conductive properties [1]. Of all the above mentioned methods, chemical reduction is the
Copper nanoparticles (Cu-NPs) have special properties, most popular for the synthesis of Cu-NPs. The chemical reduc-
which have made them important for various applications; tion method has some advantages; it is simple, inexpensive and
for example, super strong materials, antibacterial, sensors presents an easy control of geometrical nanoparticle characteris-
and catalysts. Furthermore, they can also interact and react tics, like size and shape. However, the disadvantage of this
with other nanoparticles due to the high surface area-volume method isthat it canaffect the environment, due to the use anddis-
ratio. Recently, it has been reported that Cu-NPs possess supe- posal of toxic solvents and hazardous chemical reducing agents.
rior antibacterial activity than Ag-NPs, for E. coli and B. sub- Some examples of these toxic chemical reductants are sodium
tilis [2,3]. borohydride [19,20], hydrazinium hydroxide [21], sodium
hypophosphite [22], amines [23], diethylenetriamine [24], or poly-

Scheme 1 General reaction for the synthesis and stabilization of Cu-NPs with NCDs.

Figure 1 Color development of the synthesis reaction of Cu-NPs formation.


Green synthesis of copper nanoparticles 343

Figure 2 ATR-FTIR spectra of (a) b-NCD, and Cu-NPs synthesized with (b) a-NCD, (c) b-NCD, and (d) c-NCD.

ols (e.g., ethylene glycol) [25,26]; which they can be ‘‘caught” on ous solution was poured in a round bottom flask, and heated
the surface of Cu-NPs increasing nanoparticle toxicity [27]. at 80 °C. Later, the mixture of aqueous solutions of ascorbic
Therefore, green chemistry synthesis of Cu-NPs is an alter- acid and NCD was added drop wise to the metallic solution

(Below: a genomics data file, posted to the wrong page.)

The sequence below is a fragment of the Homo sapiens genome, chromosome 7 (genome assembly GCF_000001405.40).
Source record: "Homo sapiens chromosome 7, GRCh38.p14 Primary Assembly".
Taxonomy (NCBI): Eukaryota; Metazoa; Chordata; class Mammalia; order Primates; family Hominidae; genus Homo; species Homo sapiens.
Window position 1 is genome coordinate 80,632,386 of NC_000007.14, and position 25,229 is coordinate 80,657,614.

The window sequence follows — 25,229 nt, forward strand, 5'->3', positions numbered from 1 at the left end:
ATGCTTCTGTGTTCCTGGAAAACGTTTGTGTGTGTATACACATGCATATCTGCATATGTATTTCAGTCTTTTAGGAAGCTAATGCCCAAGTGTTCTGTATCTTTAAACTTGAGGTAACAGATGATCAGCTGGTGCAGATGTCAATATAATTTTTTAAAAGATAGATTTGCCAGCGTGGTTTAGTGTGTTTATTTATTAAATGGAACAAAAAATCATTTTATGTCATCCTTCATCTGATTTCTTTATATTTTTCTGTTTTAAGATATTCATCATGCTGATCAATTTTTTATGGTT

native method for its preparation, due to some advantages: it is with magnetic vigorous agitation (700 rpm). The color of the
eco-friendly, environmentally benign and non-toxic solvents
are used [28–30].
Native cyclodextrins (NCDs) have a large number of pri-
mary and secondary hydroxyl groups, which can be used as
coordination sites for metal chelation, forming covalent bonds
at basic pH. Due to those groups, NCDs are water-soluble mole-
cules. These cyclic oligosaccharides possess a non-toxic nature,
so they have applications in the pharmaceutical, food, and cos-
metic industry, as well as in analytical separations [31–35].
The aim of this study is to determine the effect of the NCDs
size used as stabilizing agent, in the characteristics of Cu-NPs
synthesized (shape and size) by a green chemistry method, in
order to determine which one is the best stabilizing agent. This
work is part of a responsible green approach for the develop-
ment of nanotechnology.

2. Methodology

2.1. Materials and methods

CuSO.45H2O and a(C36H60O30, 972.84 g/mol) P 98%, b


(C42H70O35, 1,134.98 g/mol) P 97% and c (C48H80O40,
1297.12 g/mol) P 98% -NCDs were supplied by Sigma–
Aldrich. The other reagents used in this work are laboratory
grade. The solutions were prepared with distilled water. All
glassware was thoroughly washed and rinsed with distilled
water, then dried in an oven before use and thus avoid poten-
tial contamination.

2.2. Preparation of Cu nanoparticles (Cu-NPs)

Initially, separate aqueous solutions of CuSO45H2O


(0.3975 g/25 mL H2O), ascorbic acid (1.09 g/25 mL H2O) and Figure 3 SEM-EDX analysis of synthesized Cu-NPs. (a) a-
native cyclodextrin (NCD) (0.25 g/25 mL H2O) were prepared; NCD-Cu-NPs, (b) b-NCD-Cu-NPs, (c) c-NCD-Cu-NPs
whereas each NCD was handled separately. The copper aque- agglomerates.
344 J. Suárez-Cerda et al.

3500
3500 (a) (b) 3500 (c)
111
3000 3000 3000
111 111
2500 2500 2500

2000 2000 2000

1500 200 1500 1500


200 200
220 1000 1000
1000
220
220
500 500 500

0 0 0
30 40 50 60 70 80 30 40 50 60 70 80 30 40 50 60 70 80
2 theta 2 theta 2 theta

Figure 4 XRD of Cu-NPs synthesized with (a) a-NCD, (b) b-NCD, (c) c-NCD.